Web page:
Yeats – Under Ben Bulben (1938)

One of Yeats’ last poems, it confronts his death directly by infamously describing his resting place using his own name. Though that happens in the final stanza, one can imagine beyond-death as the perspective adopted by Yeats in the poem as a whole. Aging has always been an issue for Yeats, and here we see an almost anxious rush to get to that place from which full meaning can be finally articulated. The first stanza therefore opens with an invocation of Sages, Witches, “immortality,” who gather at Ben Bulben: “Here’s the gist of what they mean.” The frankness with which Yeats invokes the reading of the symbol (as he had in Lapis Lazuli when looking a the sculpture of the men and the bird) indicates a “completeness” that has been won in time. In the second stanza, the complete cycle of life is drawn:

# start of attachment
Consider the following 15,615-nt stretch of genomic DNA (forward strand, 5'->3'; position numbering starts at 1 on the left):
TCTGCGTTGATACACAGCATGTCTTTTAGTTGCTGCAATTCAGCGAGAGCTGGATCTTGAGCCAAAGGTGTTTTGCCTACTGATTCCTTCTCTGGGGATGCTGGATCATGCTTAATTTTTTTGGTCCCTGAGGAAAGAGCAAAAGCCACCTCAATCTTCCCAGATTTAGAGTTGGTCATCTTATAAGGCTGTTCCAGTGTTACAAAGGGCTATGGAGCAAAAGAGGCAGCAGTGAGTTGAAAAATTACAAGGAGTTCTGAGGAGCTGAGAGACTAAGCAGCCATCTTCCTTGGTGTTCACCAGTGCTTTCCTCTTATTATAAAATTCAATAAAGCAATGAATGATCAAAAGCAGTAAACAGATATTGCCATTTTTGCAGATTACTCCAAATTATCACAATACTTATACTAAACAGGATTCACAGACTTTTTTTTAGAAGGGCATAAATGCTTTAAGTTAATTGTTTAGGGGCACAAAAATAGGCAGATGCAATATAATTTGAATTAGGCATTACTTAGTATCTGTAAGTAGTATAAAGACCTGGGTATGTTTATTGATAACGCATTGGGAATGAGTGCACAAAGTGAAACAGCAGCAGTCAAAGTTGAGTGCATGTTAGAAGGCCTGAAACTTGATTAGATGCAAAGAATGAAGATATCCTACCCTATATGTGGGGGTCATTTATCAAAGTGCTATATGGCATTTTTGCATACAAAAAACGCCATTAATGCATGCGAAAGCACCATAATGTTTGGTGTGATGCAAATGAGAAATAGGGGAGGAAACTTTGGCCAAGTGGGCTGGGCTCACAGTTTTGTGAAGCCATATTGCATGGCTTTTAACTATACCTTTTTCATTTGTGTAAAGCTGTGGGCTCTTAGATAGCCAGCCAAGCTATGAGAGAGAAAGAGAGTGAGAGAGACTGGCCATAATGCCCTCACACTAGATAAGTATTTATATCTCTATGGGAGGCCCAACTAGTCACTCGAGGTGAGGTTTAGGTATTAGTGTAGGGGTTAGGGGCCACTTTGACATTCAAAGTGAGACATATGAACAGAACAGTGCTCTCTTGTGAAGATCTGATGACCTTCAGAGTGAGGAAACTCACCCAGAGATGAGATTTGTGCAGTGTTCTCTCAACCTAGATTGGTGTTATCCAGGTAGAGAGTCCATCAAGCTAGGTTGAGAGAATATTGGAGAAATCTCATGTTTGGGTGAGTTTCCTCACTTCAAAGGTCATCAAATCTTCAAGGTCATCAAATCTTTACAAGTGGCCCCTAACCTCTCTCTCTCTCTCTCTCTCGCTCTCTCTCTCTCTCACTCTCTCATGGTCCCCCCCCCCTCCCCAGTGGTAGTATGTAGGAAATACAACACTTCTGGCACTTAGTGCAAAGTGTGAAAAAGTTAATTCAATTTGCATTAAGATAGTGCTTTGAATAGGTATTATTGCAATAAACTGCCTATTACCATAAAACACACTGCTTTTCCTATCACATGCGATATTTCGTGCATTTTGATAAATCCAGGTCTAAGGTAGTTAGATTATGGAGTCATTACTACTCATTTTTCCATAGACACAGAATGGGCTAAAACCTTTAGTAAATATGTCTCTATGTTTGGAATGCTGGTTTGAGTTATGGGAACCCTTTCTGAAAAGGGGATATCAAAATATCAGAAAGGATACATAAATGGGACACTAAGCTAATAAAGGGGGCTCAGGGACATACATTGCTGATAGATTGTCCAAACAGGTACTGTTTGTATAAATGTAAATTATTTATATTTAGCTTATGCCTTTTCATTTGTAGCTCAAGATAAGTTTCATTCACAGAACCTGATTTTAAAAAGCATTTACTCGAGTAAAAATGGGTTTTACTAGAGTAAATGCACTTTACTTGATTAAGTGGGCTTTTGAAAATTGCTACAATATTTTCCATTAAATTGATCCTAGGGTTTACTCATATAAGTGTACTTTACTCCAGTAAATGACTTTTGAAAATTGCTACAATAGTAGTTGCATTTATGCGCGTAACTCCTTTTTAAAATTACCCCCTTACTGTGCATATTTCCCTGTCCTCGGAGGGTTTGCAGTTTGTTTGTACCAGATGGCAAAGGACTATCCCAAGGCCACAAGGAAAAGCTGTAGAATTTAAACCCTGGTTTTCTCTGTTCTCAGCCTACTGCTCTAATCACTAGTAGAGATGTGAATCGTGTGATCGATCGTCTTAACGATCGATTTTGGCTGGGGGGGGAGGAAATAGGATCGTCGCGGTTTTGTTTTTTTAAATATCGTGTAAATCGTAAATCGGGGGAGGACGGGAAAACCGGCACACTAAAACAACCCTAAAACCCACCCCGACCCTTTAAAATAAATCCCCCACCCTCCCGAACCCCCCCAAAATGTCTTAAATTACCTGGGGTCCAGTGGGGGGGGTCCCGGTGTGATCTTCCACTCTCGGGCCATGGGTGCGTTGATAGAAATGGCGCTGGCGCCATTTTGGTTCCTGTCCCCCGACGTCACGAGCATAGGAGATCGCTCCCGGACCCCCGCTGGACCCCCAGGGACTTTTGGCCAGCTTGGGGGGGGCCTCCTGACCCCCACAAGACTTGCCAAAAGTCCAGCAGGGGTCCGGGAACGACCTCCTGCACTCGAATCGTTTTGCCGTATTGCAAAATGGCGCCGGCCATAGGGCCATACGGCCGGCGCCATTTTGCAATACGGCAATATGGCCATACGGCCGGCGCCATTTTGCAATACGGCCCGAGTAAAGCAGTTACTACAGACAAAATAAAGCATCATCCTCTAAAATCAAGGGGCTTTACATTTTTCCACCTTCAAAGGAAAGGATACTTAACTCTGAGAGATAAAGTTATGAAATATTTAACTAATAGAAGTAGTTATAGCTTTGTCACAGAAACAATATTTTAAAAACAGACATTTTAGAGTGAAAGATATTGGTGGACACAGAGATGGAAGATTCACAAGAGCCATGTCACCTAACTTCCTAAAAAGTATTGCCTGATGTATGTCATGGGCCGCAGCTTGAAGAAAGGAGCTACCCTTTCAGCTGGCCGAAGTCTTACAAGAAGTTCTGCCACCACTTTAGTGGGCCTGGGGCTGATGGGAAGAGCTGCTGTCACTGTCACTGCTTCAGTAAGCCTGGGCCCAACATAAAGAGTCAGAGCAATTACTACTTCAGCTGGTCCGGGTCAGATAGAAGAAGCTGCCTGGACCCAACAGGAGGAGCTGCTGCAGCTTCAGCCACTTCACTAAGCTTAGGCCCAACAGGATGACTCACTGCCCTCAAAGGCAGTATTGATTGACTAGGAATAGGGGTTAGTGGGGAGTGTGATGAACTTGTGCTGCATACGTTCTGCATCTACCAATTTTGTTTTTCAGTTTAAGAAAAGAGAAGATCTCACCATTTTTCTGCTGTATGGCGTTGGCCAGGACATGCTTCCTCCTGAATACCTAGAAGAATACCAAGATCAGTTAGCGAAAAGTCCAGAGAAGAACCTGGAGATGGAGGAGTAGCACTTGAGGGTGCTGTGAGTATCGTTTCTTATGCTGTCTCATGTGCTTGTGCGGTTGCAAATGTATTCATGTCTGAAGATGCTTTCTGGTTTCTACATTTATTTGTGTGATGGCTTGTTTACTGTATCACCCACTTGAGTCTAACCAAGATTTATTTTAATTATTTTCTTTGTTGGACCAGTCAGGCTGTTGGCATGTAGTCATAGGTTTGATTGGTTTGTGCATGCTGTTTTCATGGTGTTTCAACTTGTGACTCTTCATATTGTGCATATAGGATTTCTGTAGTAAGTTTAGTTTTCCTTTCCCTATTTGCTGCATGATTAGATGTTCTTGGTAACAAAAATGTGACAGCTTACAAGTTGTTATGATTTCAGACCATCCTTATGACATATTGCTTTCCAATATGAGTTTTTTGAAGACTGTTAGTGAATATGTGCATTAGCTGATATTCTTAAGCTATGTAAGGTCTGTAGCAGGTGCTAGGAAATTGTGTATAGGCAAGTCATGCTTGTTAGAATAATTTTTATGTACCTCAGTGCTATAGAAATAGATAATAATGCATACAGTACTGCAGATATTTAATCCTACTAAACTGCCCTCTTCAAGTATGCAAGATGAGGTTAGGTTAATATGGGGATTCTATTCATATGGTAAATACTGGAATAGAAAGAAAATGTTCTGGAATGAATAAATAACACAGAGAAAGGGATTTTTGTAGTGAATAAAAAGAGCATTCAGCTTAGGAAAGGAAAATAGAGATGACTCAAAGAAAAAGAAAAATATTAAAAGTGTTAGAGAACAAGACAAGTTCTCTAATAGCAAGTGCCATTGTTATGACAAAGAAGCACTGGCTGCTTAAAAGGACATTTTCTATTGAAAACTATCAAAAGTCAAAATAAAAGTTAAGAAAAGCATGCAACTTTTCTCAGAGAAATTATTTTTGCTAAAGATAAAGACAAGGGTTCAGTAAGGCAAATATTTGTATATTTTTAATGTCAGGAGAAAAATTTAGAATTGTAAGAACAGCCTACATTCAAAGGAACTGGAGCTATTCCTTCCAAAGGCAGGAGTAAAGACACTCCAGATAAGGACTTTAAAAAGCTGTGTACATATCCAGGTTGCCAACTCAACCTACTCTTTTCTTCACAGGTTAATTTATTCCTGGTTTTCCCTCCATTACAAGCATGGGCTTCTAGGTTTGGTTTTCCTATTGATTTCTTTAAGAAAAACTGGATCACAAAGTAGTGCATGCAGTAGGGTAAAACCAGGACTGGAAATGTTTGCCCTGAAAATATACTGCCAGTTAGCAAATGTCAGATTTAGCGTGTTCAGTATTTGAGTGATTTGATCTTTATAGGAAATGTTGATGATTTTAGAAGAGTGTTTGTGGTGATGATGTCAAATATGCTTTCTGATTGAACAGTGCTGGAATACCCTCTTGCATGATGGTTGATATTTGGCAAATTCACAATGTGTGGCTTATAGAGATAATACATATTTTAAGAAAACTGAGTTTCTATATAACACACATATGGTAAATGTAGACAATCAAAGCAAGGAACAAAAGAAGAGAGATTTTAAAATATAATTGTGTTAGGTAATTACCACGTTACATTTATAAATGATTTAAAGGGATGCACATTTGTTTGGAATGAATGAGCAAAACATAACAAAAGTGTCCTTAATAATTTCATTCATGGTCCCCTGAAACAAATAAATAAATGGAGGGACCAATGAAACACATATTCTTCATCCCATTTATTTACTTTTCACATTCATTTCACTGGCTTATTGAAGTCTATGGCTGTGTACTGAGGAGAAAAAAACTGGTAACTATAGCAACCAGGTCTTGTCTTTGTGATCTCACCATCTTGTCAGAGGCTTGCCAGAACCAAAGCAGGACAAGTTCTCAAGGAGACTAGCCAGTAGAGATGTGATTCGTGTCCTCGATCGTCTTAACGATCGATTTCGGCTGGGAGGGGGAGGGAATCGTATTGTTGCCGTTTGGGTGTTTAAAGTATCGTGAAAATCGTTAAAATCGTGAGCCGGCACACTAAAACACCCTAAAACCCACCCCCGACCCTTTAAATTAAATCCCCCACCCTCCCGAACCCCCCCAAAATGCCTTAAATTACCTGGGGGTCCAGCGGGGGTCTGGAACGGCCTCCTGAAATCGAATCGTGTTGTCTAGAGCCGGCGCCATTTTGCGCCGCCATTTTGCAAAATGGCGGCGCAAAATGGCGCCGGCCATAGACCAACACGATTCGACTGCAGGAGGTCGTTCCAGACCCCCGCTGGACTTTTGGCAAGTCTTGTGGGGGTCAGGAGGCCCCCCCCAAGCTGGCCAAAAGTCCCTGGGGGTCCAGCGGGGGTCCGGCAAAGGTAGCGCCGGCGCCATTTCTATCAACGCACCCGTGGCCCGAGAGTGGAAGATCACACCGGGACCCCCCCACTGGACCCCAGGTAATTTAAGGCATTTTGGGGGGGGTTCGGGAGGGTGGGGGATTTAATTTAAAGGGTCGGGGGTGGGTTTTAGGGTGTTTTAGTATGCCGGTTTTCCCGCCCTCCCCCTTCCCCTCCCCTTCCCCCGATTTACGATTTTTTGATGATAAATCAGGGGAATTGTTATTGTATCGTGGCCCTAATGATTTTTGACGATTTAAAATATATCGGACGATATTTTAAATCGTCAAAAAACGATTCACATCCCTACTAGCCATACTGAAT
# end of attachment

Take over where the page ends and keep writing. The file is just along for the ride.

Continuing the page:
Many times man lives and dies
Between his two eternities,
That of race and that of soul,
And ancient Ireland knew it all.

The return to national myth is striking after it’s been absent since about 1910. The aesthetic return therefore mirrors the cycles of mankind itself. But this isn;t so much reincarnation as the production of memory by way “monuments of unageing intellect”: “They but thrust their buried men . Back in the human mind again. Poetry, which very similar to the process of burial and memorial, is that which accomplishes “the profane perfection of mankind.” In the fifth stanza, Yeats excoriates the poetry of the day–“All out of shape from toe to top”–the image connects with Yeats’ earlier “Coat” which reached from toe to throat. Perhaps this worry over form is the reason much of this poem (barring the beginning and end) is heroic couplets. We see a repositioning, a reversion, to older concept of “heroism that excises Crazy Jane from the process of development. The final stanze sees Yeats dead. There are no rhymes until the reading of the gravestone, written by Yeats: which rhymes ABA, a perfect circle, or triad that manges to convey the sort of resignation to cycles (gyres) that yeats poems have been leading to.


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